alone is typically not enough. Sure, people must know how to change and
that requires good, understandable, readily available information. They
also need ongoing feedback, i.e., information that enables them to know
how well they’re doing and what adjustments they can make to promote
their progress.” “However, not all the information in the world will
foster change unless people are motivated to make the changes. I suggest
that the greatest human motivator is emotion-both positive/pleasurable
emotions (love, joy, satisfaction, peace of mind, etc.) and
negative/painful emotions (anxiety/fear, disgust, sadness/depression,
shame, guilt, etc.). Therefore, when people feel good about changing
certain behaviors and feel badly when not making those changes,
motivation maximizes and change is most likely to occur. Well, what has
to happen for someone to have (or not to have) such motivating emotions?
I suggest that our beliefs and values about ourselves, others, the
world, the future, life-purpose, etc. are the primary triggers of these
Steve, PhD. Curing Healthcare. 27 January 2007. 24 September 2008
IV. EDUCATE AND EMPOWER PEOPLE:
The business world is constantly changing.
Therefore, managers should empower people to make decisions and be
responsible for educating themselves about the changes.
According to The DEMING Management Method by
Dr. W Edwards Deming, people within an organization “must to be
continually acquiring new knowledge and new skills that are required to
deal with new materials and new methods of production. Education and
retraining - an investment in people - are required for long-term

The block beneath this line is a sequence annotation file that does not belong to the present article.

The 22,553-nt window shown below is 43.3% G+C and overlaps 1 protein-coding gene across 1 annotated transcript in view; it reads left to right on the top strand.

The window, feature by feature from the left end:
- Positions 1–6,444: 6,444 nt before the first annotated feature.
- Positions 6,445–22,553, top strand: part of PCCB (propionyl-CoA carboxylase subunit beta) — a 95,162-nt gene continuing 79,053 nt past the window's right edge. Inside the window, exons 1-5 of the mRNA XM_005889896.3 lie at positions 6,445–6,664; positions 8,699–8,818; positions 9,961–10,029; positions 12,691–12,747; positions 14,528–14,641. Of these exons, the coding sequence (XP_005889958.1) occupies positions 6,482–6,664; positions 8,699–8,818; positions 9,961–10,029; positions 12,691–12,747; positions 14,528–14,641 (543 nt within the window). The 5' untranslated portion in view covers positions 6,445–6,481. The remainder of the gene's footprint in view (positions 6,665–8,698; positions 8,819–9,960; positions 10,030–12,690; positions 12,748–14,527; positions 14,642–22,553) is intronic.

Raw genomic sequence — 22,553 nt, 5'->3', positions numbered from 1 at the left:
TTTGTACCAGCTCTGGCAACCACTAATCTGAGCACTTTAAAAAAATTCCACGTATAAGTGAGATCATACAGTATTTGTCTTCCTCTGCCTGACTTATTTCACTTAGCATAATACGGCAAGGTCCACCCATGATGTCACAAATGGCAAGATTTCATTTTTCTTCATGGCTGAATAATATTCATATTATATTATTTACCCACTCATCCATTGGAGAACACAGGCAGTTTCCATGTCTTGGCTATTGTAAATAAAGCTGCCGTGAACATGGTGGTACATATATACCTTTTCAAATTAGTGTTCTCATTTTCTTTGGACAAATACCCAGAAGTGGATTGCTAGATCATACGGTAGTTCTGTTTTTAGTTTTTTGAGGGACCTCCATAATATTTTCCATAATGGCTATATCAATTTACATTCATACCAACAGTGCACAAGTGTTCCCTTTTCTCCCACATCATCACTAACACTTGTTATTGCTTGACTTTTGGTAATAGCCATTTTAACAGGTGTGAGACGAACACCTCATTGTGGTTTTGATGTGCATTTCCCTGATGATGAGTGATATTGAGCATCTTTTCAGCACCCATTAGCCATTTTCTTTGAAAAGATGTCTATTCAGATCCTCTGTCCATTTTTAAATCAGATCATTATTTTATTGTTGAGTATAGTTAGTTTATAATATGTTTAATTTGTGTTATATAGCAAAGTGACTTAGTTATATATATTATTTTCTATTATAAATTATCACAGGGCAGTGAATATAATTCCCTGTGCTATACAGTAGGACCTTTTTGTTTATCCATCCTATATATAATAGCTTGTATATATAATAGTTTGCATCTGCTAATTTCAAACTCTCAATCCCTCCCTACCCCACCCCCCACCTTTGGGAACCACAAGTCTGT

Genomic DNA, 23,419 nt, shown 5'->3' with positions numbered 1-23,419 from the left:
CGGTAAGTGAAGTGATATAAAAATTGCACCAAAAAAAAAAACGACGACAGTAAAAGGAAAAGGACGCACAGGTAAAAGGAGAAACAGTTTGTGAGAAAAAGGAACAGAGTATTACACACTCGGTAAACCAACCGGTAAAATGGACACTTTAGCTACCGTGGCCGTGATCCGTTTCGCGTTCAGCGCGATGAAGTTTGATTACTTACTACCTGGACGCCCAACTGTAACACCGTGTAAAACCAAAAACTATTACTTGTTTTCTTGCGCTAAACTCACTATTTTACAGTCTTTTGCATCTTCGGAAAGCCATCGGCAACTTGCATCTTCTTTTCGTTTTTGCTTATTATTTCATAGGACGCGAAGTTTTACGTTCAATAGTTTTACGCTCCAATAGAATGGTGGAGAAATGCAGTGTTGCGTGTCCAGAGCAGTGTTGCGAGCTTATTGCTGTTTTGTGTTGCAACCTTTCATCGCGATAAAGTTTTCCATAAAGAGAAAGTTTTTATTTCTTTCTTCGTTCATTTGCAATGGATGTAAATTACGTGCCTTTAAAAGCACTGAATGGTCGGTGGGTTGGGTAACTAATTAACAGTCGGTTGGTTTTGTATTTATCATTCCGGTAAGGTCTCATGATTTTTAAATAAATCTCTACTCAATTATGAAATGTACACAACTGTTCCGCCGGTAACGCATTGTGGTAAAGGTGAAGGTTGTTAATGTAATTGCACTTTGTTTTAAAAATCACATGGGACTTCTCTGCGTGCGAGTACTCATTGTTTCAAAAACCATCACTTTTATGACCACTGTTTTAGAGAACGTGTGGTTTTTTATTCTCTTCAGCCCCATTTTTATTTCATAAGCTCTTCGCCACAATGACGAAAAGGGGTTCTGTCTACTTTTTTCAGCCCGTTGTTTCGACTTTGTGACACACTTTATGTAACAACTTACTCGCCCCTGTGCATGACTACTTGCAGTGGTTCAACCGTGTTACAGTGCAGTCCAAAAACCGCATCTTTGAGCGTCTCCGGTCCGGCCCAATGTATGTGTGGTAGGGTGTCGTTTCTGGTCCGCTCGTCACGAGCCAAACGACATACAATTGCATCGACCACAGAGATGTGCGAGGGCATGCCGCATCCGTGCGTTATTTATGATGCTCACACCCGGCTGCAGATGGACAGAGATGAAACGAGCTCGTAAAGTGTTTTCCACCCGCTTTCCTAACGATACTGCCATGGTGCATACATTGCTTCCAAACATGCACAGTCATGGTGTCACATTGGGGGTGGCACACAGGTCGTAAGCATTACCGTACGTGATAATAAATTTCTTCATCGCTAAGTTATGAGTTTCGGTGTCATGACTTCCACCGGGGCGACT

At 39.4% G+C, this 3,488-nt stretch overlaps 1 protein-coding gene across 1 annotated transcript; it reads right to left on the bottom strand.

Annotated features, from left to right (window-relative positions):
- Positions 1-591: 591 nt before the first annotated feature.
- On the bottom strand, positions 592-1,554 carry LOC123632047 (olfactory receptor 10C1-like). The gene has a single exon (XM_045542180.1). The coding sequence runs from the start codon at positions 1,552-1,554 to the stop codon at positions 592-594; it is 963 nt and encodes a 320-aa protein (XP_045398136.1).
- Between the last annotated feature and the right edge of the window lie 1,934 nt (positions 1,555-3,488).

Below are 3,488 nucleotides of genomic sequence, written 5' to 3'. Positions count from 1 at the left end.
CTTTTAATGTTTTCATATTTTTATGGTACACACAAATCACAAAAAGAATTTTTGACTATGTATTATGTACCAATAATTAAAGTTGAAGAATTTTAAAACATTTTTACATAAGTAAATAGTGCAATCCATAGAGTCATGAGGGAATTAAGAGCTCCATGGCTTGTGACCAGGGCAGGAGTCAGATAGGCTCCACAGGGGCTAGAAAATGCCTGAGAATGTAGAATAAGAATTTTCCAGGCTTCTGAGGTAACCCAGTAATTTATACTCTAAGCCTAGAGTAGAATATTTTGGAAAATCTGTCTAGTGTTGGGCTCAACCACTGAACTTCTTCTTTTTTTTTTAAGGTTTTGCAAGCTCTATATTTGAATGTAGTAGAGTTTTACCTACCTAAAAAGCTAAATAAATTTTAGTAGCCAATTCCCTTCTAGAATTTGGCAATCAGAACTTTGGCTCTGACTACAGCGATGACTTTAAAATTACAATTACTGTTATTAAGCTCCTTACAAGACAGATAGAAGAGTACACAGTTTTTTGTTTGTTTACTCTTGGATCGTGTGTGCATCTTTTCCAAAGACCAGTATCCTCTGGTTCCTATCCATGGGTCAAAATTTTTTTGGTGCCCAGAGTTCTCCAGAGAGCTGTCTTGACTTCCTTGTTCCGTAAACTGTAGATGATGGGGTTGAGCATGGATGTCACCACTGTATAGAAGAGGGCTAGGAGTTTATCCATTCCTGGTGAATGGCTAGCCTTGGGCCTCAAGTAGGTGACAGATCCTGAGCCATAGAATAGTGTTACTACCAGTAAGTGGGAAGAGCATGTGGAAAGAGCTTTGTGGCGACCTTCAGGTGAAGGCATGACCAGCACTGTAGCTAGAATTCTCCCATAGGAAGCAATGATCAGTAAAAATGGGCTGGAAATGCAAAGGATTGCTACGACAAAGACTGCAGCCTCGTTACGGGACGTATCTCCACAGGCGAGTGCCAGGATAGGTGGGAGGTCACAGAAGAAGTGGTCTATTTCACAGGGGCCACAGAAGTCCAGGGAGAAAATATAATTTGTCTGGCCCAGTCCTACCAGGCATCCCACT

The DEMING Management Method. New York: The Berkley Publishing
Education is Everyone’s Responsibility
Due to shifting trends and new technology, the
workplace is continually changing. The technical knowledge that people
have today will be obsolete in three years. Anyone employed in the
computer field must be able to adapt to technological changes. In turn,
technology is forcing a change in leadership styles. It has become the
technician’s responsibility to find the best way to get the job done,
not management alone. Managers in the computer field have to motivate
their employees to assume responsibility and educate themselves, in
order to compete in an ever-changing high-tech world.
L. Motivation in the Workplace. 2003. 24 September 2008
The book Flight of the Buffalo, by James
Belasco and Ralph Stayer, explains two different types of leadership.
The Buffalo metaphor is the autocratic type of leader, whereby the herd
follows his commands. When the head buffalo dies, the herd stands still
because they never had to think for themselves. The authors explain that
good leaders must empower their employees. The authors compared the team
approach to a flock of geese where everyone heads toward a certain goal,
but the flock changes formation when necessary.
Belasco, Ralph C. Stayer. Flight of the Buffalo. Warner Books Inc.,
V. DEVELOP REWARD AND INCENTIVE PROGRAMS:
There are many types of rewards and incentives